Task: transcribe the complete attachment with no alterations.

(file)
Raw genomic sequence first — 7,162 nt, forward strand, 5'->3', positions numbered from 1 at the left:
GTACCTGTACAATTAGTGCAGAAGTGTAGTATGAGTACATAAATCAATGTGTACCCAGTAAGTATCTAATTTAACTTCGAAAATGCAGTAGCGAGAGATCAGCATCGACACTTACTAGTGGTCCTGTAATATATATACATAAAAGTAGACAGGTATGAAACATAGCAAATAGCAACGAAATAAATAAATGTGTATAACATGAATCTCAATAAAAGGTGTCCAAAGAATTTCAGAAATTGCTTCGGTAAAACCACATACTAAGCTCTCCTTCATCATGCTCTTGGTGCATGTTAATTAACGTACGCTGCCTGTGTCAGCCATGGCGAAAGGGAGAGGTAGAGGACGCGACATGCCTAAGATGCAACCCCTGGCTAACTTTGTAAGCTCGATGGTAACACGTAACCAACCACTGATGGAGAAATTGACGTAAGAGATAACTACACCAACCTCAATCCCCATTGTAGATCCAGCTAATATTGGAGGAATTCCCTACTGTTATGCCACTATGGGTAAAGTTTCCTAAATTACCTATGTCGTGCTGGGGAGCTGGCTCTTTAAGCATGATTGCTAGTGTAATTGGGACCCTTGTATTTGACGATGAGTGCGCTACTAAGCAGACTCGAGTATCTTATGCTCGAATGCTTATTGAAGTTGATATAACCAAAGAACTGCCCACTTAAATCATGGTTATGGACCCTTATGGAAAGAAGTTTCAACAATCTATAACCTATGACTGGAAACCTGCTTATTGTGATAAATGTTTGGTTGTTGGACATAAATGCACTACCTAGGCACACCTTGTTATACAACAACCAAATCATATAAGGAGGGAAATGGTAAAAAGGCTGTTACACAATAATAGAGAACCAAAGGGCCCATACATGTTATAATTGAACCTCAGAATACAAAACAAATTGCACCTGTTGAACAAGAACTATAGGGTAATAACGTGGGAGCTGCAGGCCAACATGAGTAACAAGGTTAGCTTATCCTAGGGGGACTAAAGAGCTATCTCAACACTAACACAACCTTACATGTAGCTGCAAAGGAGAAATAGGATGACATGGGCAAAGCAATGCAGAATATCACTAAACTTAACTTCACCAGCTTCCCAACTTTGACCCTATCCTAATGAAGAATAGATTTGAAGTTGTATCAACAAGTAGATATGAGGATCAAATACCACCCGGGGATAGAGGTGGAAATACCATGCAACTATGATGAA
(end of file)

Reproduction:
Raw genomic sequence first — 7,162 nt, forward strand, 5'->3', positions numbered from 1 at the left:
GTACCTGTACAATTAGTGCAGAAGTGTAGTATGAGTACATAAATCAATGTGTACCCAGTAAGTATCTAATTTAACTTCGAAAATGCAGTAGCGAGAGATCAGCATCGACACTTACTAGTGGTCCTGTAATATATATACATAAAAGTAGACAGGTATGAAACATAGCAAATAGCAACGAAATAAATAAATGTGTATAACATGAATCTCAATAAAAGGTGTCCAAAGAATTTCAGAAATTGCTTCGGTAAAACCACATACTAAGCTCTCCTTCATCATGCTCTTGGTGCATGTTAATTAACGTACGCTGCCTGTGTCAGCCATGGCGAAAGGGAGAGGTAGAGGACGCGACATGCCTAAGATGCAACCCCTGGCTAACTTTGTAAGCTCGATGGTAACACGTAACCAACCACTGATGGAGAAATTGACGTAAGAGATAACTACACCAACCTCAATCCCCATTGTAGATCCAGCTAATATTGGAGGAATTCCCTACTGTTATGCCACTATGGGTAAAGTTTCCTAAATTACCTATGTCGTGCTGGGGAGCTGGCTCTTTAAGCATGATTGCTAGTGTAATTGGGACCCTTGTATTTGACGATGAGTGCGCTACTAAGCAGACTCGAGTATCTTATGCTCGAATGCTTATTGAAGTTGATATAACCAAAGAACTGCCCACTTAAATCATGGTTATGGACCCTTATGGAAAGAAGTTTCAACAATCTATAACCTATGACTGGAAACCTGCTTATTGTGATAAATGTTTGGTTGTTGGACATAAATGCACTACCTAGGCACACCTTGTTATACAACAACCAAATCATATAAGGAGGGAAATGGTAAAAAGGCTGTTACACAATAATAGAGAACCAAAGGGCCCATACATGTTATAATTGAACCTCAGAATACAAAACAAATTGCACCTGTTGAACAAGAACTATAGGGTAATAACGTGGGAGCTGCAGGCCAACATGAGTAACAAGGTTAGCTTATCCTAGGGGGACTAAAGAGCTATCTCAACACTAACACAACCTTACATGTAGCTGCAAAGGAGAAATAGGATGACATGGGCAAAGCAATGCAGAATATCACTAAACTTAACTTCACCAGCTTCCCAACTTTGACCCTATCCTAATGAAGAATAGATTTGAAGTTGTATCAACAAGTAGATATGAGGATCAAATACCACCCGGGGATAGAGGTGGAAATACCATGCAACTATGATGAA